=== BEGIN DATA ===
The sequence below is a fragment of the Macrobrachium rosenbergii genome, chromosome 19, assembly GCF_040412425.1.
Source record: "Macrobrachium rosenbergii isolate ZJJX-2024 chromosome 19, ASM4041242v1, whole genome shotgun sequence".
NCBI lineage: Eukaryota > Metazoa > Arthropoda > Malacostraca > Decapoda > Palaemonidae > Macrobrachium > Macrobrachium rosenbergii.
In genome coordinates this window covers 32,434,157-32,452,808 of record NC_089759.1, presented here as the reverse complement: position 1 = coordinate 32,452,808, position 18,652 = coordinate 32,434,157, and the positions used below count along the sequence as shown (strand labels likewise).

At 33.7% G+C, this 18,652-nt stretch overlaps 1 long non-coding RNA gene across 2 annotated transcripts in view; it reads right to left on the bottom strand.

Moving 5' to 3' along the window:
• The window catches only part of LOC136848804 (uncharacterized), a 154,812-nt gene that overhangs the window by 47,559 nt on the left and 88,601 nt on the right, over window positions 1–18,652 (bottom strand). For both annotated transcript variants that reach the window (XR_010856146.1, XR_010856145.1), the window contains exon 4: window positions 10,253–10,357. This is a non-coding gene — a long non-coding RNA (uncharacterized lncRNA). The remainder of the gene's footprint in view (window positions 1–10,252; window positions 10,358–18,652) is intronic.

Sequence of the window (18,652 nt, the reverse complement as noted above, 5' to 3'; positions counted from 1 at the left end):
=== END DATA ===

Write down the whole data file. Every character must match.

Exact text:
The sequence below is a fragment of the Macrobrachium rosenbergii genome, chromosome 19, assembly GCF_040412425.1.
Source record: "Macrobrachium rosenbergii isolate ZJJX-2024 chromosome 19, ASM4041242v1, whole genome shotgun sequence".
NCBI lineage: Eukaryota > Metazoa > Arthropoda > Malacostraca > Decapoda > Palaemonidae > Macrobrachium > Macrobrachium rosenbergii.
In genome coordinates this window covers 32,434,157-32,452,808 of record NC_089759.1, presented here as the reverse complement: position 1 = coordinate 32,452,808, position 18,652 = coordinate 32,434,157, and the positions used below count along the sequence as shown (strand labels likewise).

At 33.7% G+C, this 18,652-nt stretch overlaps 1 long non-coding RNA gene across 2 annotated transcripts in view; it reads right to left on the bottom strand.

Moving 5' to 3' along the window:
• The window catches only part of LOC136848804 (uncharacterized), a 154,812-nt gene that overhangs the window by 47,559 nt on the left and 88,601 nt on the right, over window positions 1–18,652 (bottom strand). For both annotated transcript variants that reach the window (XR_010856146.1, XR_010856145.1), the window contains exon 4: window positions 10,253–10,357. This is a non-coding gene — a long non-coding RNA (uncharacterized lncRNA). The remainder of the gene's footprint in view (window positions 1–10,252; window positions 10,358–18,652) is intronic.

Sequence of the window (18,652 nt, the reverse complement as noted above, 5' to 3'; positions counted from 1 at the left end):